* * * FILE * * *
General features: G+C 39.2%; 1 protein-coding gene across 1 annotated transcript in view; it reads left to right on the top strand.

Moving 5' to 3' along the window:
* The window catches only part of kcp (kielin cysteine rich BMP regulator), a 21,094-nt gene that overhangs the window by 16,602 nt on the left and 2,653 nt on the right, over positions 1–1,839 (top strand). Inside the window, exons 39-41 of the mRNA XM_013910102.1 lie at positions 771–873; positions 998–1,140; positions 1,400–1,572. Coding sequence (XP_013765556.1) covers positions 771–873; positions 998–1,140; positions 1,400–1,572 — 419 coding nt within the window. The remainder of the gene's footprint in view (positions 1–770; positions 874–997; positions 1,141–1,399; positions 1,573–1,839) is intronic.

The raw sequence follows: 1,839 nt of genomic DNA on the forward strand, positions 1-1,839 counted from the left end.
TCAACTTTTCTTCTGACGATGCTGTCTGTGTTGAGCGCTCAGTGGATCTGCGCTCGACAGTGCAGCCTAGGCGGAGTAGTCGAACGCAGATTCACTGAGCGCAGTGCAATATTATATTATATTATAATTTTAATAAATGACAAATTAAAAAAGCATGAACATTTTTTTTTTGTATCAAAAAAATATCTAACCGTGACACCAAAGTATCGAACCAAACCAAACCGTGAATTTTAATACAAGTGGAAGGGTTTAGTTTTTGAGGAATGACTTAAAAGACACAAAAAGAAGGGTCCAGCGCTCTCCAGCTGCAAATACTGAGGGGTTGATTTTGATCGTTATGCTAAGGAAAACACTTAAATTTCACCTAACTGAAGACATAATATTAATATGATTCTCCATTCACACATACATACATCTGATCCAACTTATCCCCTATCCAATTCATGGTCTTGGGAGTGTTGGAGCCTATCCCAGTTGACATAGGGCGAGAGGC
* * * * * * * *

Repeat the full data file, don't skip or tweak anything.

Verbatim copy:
General features: G+C 39.2%; 1 protein-coding gene across 1 annotated transcript in view; it reads left to right on the top strand.

Moving 5' to 3' along the window:
* The window catches only part of kcp (kielin cysteine rich BMP regulator), a 21,094-nt gene that overhangs the window by 16,602 nt on the left and 2,653 nt on the right, over positions 1–1,839 (top strand). Inside the window, exons 39-41 of the mRNA XM_013910102.1 lie at positions 771–873; positions 998–1,140; positions 1,400–1,572. Coding sequence (XP_013765556.1) covers positions 771–873; positions 998–1,140; positions 1,400–1,572 — 419 coding nt within the window. The remainder of the gene's footprint in view (positions 1–770; positions 874–997; positions 1,141–1,399; positions 1,573–1,839) is intronic.

The raw sequence follows: 1,839 nt of genomic DNA on the forward strand, positions 1-1,839 counted from the left end.
TCAACTTTTCTTCTGACGATGCTGTCTGTGTTGAGCGCTCAGTGGATCTGCGCTCGACAGTGCAGCCTAGGCGGAGTAGTCGAACGCAGATTCACTGAGCGCAGTGCAATATTATATTATATTATAATTTTAATAAATGACAAATTAAAAAAGCATGAACATTTTTTTTTTGTATCAAAAAAATATCTAACCGTGACACCAAAGTATCGAACCAAACCAAACCGTGAATTTTAATACAAGTGGAAGGGTTTAGTTTTTGAGGAATGACTTAAAAGACACAAAAAGAAGGGTCCAGCGCTCTCCAGCTGCAAATACTGAGGGGTTGATTTTGATCGTTATGCTAAGGAAAACACTTAAATTTCACCTAACTGAAGACATAATATTAATATGATTCTCCATTCACACATACATACATCTGATCCAACTTATCCCCTATCCAATTCATGGTCTTGGGAGTGTTGGAGCCTATCCCAGTTGACATAGGGCGAGAGGC